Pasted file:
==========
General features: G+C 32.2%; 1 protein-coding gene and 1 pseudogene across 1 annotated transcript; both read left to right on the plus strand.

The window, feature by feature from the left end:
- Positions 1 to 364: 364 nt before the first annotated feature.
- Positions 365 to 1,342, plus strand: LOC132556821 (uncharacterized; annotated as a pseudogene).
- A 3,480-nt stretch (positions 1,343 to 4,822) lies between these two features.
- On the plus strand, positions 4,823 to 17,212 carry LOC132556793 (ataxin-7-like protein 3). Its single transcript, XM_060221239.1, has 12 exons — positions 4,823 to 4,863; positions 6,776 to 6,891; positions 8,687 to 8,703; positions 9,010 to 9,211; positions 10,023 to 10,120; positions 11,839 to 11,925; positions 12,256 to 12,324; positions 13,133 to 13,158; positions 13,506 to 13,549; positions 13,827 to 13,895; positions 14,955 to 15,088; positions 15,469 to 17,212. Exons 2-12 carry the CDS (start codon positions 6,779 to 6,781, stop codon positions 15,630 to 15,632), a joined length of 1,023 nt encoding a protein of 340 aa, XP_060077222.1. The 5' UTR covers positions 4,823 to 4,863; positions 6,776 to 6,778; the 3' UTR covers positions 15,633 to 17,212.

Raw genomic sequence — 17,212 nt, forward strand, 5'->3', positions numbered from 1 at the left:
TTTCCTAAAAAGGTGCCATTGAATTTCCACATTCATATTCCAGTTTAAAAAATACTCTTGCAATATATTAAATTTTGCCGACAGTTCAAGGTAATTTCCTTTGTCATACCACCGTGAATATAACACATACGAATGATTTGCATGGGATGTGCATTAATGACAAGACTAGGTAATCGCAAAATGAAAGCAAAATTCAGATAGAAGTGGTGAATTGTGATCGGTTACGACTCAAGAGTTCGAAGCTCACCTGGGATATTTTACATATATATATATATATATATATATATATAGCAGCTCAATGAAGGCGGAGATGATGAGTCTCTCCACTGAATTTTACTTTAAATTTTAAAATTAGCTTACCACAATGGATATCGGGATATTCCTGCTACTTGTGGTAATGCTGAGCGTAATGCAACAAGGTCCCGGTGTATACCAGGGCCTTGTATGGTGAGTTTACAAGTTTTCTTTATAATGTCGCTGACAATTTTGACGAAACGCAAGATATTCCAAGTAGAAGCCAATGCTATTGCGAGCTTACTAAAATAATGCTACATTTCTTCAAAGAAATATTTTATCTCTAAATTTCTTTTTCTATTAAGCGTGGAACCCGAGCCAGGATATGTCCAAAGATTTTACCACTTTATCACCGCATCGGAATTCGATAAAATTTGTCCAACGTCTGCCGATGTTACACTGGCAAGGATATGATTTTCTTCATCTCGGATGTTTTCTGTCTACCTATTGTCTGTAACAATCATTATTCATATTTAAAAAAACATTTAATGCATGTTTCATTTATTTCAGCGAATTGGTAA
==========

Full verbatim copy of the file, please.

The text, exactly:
General features: G+C 32.2%; 1 protein-coding gene and 1 pseudogene across 1 annotated transcript; both read left to right on the plus strand.

The window, feature by feature from the left end:
- Positions 1 to 364: 364 nt before the first annotated feature.
- Positions 365 to 1,342, plus strand: LOC132556821 (uncharacterized; annotated as a pseudogene).
- A 3,480-nt stretch (positions 1,343 to 4,822) lies between these two features.
- On the plus strand, positions 4,823 to 17,212 carry LOC132556793 (ataxin-7-like protein 3). Its single transcript, XM_060221239.1, has 12 exons — positions 4,823 to 4,863; positions 6,776 to 6,891; positions 8,687 to 8,703; positions 9,010 to 9,211; positions 10,023 to 10,120; positions 11,839 to 11,925; positions 12,256 to 12,324; positions 13,133 to 13,158; positions 13,506 to 13,549; positions 13,827 to 13,895; positions 14,955 to 15,088; positions 15,469 to 17,212. Exons 2-12 carry the CDS (start codon positions 6,779 to 6,781, stop codon positions 15,630 to 15,632), a joined length of 1,023 nt encoding a protein of 340 aa, XP_060077222.1. The 5' UTR covers positions 4,823 to 4,863; positions 6,776 to 6,778; the 3' UTR covers positions 15,633 to 17,212.

Raw genomic sequence — 17,212 nt, forward strand, 5'->3', positions numbered from 1 at the left:
TTTCCTAAAAAGGTGCCATTGAATTTCCACATTCATATTCCAGTTTAAAAAATACTCTTGCAATATATTAAATTTTGCCGACAGTTCAAGGTAATTTCCTTTGTCATACCACCGTGAATATAACACATACGAATGATTTGCATGGGATGTGCATTAATGACAAGACTAGGTAATCGCAAAATGAAAGCAAAATTCAGATAGAAGTGGTGAATTGTGATCGGTTACGACTCAAGAGTTCGAAGCTCACCTGGGATATTTTACATATATATATATATATATATATATATATAGCAGCTCAATGAAGGCGGAGATGATGAGTCTCTCCACTGAATTTTACTTTAAATTTTAAAATTAGCTTACCACAATGGATATCGGGATATTCCTGCTACTTGTGGTAATGCTGAGCGTAATGCAACAAGGTCCCGGTGTATACCAGGGCCTTGTATGGTGAGTTTACAAGTTTTCTTTATAATGTCGCTGACAATTTTGACGAAACGCAAGATATTCCAAGTAGAAGCCAATGCTATTGCGAGCTTACTAAAATAATGCTACATTTCTTCAAAGAAATATTTTATCTCTAAATTTCTTTTTCTATTAAGCGTGGAACCCGAGCCAGGATATGTCCAAAGATTTTACCACTTTATCACCGCATCGGAATTCGATAAAATTTGTCCAACGTCTGCCGATGTTACACTGGCAAGGATATGATTTTCTTCATCTCGGATGTTTTCTGTCTACCTATTGTCTGTAACAATCATTATTCATATTTAAAAAAACATTTAATGCATGTTTCATTTATTTCAGCGAATTGGTAA